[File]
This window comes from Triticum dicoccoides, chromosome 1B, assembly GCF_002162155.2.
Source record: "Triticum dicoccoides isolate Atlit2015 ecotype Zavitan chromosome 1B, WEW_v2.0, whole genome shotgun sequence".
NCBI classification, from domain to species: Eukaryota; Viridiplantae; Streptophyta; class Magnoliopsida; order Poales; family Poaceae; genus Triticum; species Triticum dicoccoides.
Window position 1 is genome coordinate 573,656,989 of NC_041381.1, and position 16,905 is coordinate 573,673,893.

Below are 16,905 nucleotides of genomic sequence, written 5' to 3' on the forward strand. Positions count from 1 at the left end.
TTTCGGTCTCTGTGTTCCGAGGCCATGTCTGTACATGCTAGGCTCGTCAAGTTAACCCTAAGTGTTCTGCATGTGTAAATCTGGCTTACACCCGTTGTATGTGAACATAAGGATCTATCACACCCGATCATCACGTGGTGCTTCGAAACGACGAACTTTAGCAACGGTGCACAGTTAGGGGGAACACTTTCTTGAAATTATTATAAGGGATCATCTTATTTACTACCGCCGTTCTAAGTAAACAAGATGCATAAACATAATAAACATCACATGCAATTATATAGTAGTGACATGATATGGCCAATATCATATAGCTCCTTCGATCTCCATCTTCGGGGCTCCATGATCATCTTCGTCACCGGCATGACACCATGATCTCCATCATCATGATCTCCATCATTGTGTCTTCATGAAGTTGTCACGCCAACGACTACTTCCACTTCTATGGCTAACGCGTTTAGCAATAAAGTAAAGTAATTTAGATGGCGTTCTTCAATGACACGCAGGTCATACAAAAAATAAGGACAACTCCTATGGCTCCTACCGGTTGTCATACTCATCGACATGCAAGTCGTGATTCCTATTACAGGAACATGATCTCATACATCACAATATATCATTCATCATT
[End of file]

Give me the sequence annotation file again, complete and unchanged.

This window comes from Triticum dicoccoides, chromosome 1B, assembly GCF_002162155.2.
Source record: "Triticum dicoccoides isolate Atlit2015 ecotype Zavitan chromosome 1B, WEW_v2.0, whole genome shotgun sequence".
NCBI classification, from domain to species: Eukaryota; Viridiplantae; Streptophyta; class Magnoliopsida; order Poales; family Poaceae; genus Triticum; species Triticum dicoccoides.
Window position 1 is genome coordinate 573,656,989 of NC_041381.1, and position 16,905 is coordinate 573,673,893.

Below are 16,905 nucleotides of genomic sequence, written 5' to 3' on the forward strand. Positions count from 1 at the left end.
TTTCGGTCTCTGTGTTCCGAGGCCATGTCTGTACATGCTAGGCTCGTCAAGTTAACCCTAAGTGTTCTGCATGTGTAAATCTGGCTTACACCCGTTGTATGTGAACATAAGGATCTATCACACCCGATCATCACGTGGTGCTTCGAAACGACGAACTTTAGCAACGGTGCACAGTTAGGGGGAACACTTTCTTGAAATTATTATAAGGGATCATCTTATTTACTACCGCCGTTCTAAGTAAACAAGATGCATAAACATAATAAACATCACATGCAATTATATAGTAGTGACATGATATGGCCAATATCATATAGCTCCTTCGATCTCCATCTTCGGGGCTCCATGATCATCTTCGTCACCGGCATGACACCATGATCTCCATCATCATGATCTCCATCATTGTGTCTTCATGAAGTTGTCACGCCAACGACTACTTCCACTTCTATGGCTAACGCGTTTAGCAATAAAGTAAAGTAATTTAGATGGCGTTCTTCAATGACACGCAGGTCATACAAAAAATAAGGACAACTCCTATGGCTCCTACCGGTTGTCATACTCATCGACATGCAAGTCGTGATTCCTATTACAGGAACATGATCTCATACATCACAATATATCATTCATCATT